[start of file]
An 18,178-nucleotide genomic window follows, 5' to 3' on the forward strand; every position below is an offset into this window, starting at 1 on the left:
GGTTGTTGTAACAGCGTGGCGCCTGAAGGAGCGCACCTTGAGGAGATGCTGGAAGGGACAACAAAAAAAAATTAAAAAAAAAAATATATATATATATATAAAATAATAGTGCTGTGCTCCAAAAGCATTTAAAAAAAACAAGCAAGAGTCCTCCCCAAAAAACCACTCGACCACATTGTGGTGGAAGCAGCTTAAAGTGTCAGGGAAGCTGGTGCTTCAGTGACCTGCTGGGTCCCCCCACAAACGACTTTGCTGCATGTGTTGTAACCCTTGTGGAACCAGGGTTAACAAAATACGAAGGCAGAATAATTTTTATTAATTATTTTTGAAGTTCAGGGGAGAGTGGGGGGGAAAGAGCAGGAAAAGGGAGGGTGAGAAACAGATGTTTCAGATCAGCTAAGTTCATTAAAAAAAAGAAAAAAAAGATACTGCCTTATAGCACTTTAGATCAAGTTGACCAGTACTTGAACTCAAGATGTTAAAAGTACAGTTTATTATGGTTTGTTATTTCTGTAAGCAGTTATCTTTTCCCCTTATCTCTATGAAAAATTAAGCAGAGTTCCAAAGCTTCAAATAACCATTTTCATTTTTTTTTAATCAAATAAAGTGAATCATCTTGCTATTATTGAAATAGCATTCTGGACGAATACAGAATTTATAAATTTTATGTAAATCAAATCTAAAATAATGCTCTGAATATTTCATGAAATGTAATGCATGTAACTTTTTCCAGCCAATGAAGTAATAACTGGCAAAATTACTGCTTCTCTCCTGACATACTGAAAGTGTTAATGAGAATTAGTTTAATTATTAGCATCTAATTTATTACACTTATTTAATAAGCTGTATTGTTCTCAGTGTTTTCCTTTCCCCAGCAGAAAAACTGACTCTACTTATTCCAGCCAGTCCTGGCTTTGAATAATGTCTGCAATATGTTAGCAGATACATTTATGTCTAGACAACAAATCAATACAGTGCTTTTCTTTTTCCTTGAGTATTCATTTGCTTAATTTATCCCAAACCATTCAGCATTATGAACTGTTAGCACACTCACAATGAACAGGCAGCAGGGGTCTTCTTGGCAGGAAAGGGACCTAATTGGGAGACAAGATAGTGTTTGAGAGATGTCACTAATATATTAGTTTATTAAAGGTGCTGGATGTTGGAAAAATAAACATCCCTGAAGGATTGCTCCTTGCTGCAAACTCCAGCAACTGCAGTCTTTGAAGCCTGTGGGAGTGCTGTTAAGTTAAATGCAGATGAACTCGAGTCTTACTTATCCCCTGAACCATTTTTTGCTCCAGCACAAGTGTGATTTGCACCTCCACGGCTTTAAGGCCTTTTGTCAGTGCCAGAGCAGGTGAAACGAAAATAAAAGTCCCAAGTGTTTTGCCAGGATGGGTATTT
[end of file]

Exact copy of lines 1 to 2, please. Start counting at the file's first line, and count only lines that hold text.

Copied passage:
An 18,178-nucleotide genomic window follows, 5' to 3' on the forward strand; every position below is an offset into this window, starting at 1 on the left:
GGTTGTTGTAACAGCGTGGCGCCTGAAGGAGCGCACCTTGAGGAGATGCTGGAAGGGACAACAAAAAAAAATTAAAAAAAAAAATATATATATATATATAAAATAATAGTGCTGTGCTCCAAAAGCATTTAAAAAAAACAAGCAAGAGTCCTCCCCAAAAAACCACTCGACCACATTGTGGTGGAAGCAGCTTAAAGTGTCAGGGAAGCTGGTGCTTCAGTGACCTGCTGGGTCCCCCCACAAACGACTTTGCTGCATGTGTTGTAACCCTTGTGGAACCAGGGTTAACAAAATACGAAGGCAGAATAATTTTTATTAATTATTTTTGAAGTTCAGGGGAGAGTGGGGGGGAAAGAGCAGGAAAAGGGAGGGTGAGAAACAGATGTTTCAGATCAGCTAAGTTCATTAAAAAAAAGAAAAAAAAGATACTGCCTTATAGCACTTTAGATCAAGTTGACCAGTACTTGAACTCAAGATGTTAAAAGTACAGTTTATTATGGTTTGTTATTTCTGTAAGCAGTTATCTTTTCCCCTTATCTCTATGAAAAATTAAGCAGAGTTCCAAAGCTTCAAATAACCATTTTCATTTTTTTTTAATCAAATAAAGTGAATCATCTTGCTATTATTGAAATAGCATTCTGGACGAATACAGAATTTATAAATTTTATGTAAATCAAATCTAAAATAATGCTCTGAATATTTCATGAAATGTAATGCATGTAACTTTTTCCAGCCAATGAAGTAATAACTGGCAAAATTACTGCTTCTCTCCTGACATACTGAAAGTGTTAATGAGAATTAGTTTAATTATTAGCATCTAATTTATTACACTTATTTAATAAGCTGTATTGTTCTCAGTGTTTTCCTTTCCCCAGCAGAAAAACTGACTCTACTTATTCCAGCCAGTCCTGGCTTTGAATAATGTCTGCAATATGTTAGCAGATACATTTATGTCTAGACAACAAATCAATACAGTGCTTTTCTTTTTCCTTGAGTATTCATTTGCTTAATTTATCCCAAACCATTCAGCATTATGAACTGTTAGCACACTCACAATGAACAGGCAGCAGGGGTCTTCTTGGCAGGAAAGGGACCTAATTGGGAGACAAGATAGTGTTTGAGAGATGTCACTAATATATTAGTTTATTAAAGGTGCTGGATGTTGGAAAAATAAACATCCCTGAAGGATTGCTCCTTGCTGCAAACTCCAGCAACTGCAGTCTTTGAAGCCTGTGGGAGTGCTGTTAAGTTAAATGCAGATGAACTCGAGTCTTACTTATCCCCTGAACCATTTTTTGCTCCAGCACAAGTGTGATTTGCACCTCCACGGCTTTAAGGCCTTTTGTCAGTGCCAGAGCAGGTGAAACGAAAATAAAAGTCCCAAGTGTTTTGCCAGGATGGGTATTT